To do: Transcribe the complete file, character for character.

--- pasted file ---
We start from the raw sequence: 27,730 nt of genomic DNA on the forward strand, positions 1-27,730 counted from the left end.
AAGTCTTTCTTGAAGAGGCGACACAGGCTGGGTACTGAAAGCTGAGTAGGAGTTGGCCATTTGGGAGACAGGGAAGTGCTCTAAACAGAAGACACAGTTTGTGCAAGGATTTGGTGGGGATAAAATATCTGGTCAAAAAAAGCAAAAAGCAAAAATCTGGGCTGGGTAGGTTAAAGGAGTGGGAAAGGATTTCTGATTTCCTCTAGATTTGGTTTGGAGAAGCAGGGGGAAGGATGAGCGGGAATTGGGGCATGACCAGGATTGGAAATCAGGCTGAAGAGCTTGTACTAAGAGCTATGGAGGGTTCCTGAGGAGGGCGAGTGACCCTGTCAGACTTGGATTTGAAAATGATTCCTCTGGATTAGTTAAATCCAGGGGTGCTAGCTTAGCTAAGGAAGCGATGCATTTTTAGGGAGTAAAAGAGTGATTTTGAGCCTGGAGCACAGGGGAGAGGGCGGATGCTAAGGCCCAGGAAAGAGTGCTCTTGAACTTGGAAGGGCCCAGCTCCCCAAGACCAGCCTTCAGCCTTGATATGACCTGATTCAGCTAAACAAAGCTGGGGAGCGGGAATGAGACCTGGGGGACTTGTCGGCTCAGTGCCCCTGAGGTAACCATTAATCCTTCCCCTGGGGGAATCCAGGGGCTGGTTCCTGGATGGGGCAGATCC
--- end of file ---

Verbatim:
We start from the raw sequence: 27,730 nt of genomic DNA on the forward strand, positions 1-27,730 counted from the left end.
AAGTCTTTCTTGAAGAGGCGACACAGGCTGGGTACTGAAAGCTGAGTAGGAGTTGGCCATTTGGGAGACAGGGAAGTGCTCTAAACAGAAGACACAGTTTGTGCAAGGATTTGGTGGGGATAAAATATCTGGTCAAAAAAAGCAAAAAGCAAAAATCTGGGCTGGGTAGGTTAAAGGAGTGGGAAAGGATTTCTGATTTCCTCTAGATTTGGTTTGGAGAAGCAGGGGGAAGGATGAGCGGGAATTGGGGCATGACCAGGATTGGAAATCAGGCTGAAGAGCTTGTACTAAGAGCTATGGAGGGTTCCTGAGGAGGGCGAGTGACCCTGTCAGACTTGGATTTGAAAATGATTCCTCTGGATTAGTTAAATCCAGGGGTGCTAGCTTAGCTAAGGAAGCGATGCATTTTTAGGGAGTAAAAGAGTGATTTTGAGCCTGGAGCACAGGGGAGAGGGCGGATGCTAAGGCCCAGGAAAGAGTGCTCTTGAACTTGGAAGGGCCCAGCTCCCCAAGACCAGCCTTCAGCCTTGATATGACCTGATTCAGCTAAACAAAGCTGGGGAGCGGGAATGAGACCTGGGGGACTTGTCGGCTCAGTGCCCCTGAGGTAACCATTAATCCTTCCCCTGGGGGAATCCAGGGGCTGGTTCCTGGATGGGGCAGATCC